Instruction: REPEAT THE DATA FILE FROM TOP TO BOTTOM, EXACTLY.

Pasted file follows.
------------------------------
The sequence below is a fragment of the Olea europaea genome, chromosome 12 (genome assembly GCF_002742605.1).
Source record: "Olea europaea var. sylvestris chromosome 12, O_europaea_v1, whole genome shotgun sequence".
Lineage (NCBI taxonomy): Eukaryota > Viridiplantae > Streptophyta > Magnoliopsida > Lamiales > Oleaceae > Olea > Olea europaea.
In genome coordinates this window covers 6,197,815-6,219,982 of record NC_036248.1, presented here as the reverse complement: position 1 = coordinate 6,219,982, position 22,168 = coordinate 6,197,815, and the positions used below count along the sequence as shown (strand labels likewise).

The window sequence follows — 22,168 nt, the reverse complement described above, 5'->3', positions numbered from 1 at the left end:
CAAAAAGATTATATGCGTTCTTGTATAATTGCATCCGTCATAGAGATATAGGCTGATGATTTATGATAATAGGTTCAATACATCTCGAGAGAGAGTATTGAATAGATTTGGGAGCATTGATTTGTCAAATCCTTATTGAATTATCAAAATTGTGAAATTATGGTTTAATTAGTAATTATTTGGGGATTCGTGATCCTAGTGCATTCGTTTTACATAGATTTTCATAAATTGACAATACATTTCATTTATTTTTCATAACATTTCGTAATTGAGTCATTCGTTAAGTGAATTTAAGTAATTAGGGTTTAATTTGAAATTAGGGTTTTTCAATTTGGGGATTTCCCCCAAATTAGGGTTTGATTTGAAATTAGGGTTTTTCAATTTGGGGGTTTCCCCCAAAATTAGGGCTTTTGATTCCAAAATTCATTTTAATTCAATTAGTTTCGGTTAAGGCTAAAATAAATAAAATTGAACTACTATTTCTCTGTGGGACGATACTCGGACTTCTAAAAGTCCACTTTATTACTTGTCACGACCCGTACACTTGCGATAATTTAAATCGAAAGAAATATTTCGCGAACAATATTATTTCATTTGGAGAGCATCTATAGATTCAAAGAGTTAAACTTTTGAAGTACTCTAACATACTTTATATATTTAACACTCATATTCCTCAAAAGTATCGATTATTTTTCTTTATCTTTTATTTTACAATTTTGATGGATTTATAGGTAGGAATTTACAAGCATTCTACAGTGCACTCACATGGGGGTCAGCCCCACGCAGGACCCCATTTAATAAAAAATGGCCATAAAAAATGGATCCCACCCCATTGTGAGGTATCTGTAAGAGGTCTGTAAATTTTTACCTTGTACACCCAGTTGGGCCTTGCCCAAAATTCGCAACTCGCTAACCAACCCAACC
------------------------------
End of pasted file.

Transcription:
The sequence below is a fragment of the Olea europaea genome, chromosome 12 (genome assembly GCF_002742605.1).
Source record: "Olea europaea var. sylvestris chromosome 12, O_europaea_v1, whole genome shotgun sequence".
Lineage (NCBI taxonomy): Eukaryota > Viridiplantae > Streptophyta > Magnoliopsida > Lamiales > Oleaceae > Olea > Olea europaea.
In genome coordinates this window covers 6,197,815-6,219,982 of record NC_036248.1, presented here as the reverse complement: position 1 = coordinate 6,219,982, position 22,168 = coordinate 6,197,815, and the positions used below count along the sequence as shown (strand labels likewise).

The window sequence follows — 22,168 nt, the reverse complement described above, 5'->3', positions numbered from 1 at the left end:
CAAAAAGATTATATGCGTTCTTGTATAATTGCATCCGTCATAGAGATATAGGCTGATGATTTATGATAATAGGTTCAATACATCTCGAGAGAGAGTATTGAATAGATTTGGGAGCATTGATTTGTCAAATCCTTATTGAATTATCAAAATTGTGAAATTATGGTTTAATTAGTAATTATTTGGGGATTCGTGATCCTAGTGCATTCGTTTTACATAGATTTTCATAAATTGACAATACATTTCATTTATTTTTCATAACATTTCGTAATTGAGTCATTCGTTAAGTGAATTTAAGTAATTAGGGTTTAATTTGAAATTAGGGTTTTTCAATTTGGGGATTTCCCCCAAATTAGGGTTTGATTTGAAATTAGGGTTTTTCAATTTGGGGGTTTCCCCCAAAATTAGGGCTTTTGATTCCAAAATTCATTTTAATTCAATTAGTTTCGGTTAAGGCTAAAATAAATAAAATTGAACTACTATTTCTCTGTGGGACGATACTCGGACTTCTAAAAGTCCACTTTATTACTTGTCACGACCCGTACACTTGCGATAATTTAAATCGAAAGAAATATTTCGCGAACAATATTATTTCATTTGGAGAGCATCTATAGATTCAAAGAGTTAAACTTTTGAAGTACTCTAACATACTTTATATATTTAACACTCATATTCCTCAAAAGTATCGATTATTTTTCTTTATCTTTTATTTTACAATTTTGATGGATTTATAGGTAGGAATTTACAAGCATTCTACAGTGCACTCACATGGGGGTCAGCCCCACGCAGGACCCCATTTAATAAAAAATGGCCATAAAAAATGGATCCCACCCCATTGTGAGGTATCTGTAAGAGGTCTGTAAATTTTTACCTTGTACACCCAGTTGGGCCTTGCCCAAAATTCGCAACTCGCTAACCAACCCAACC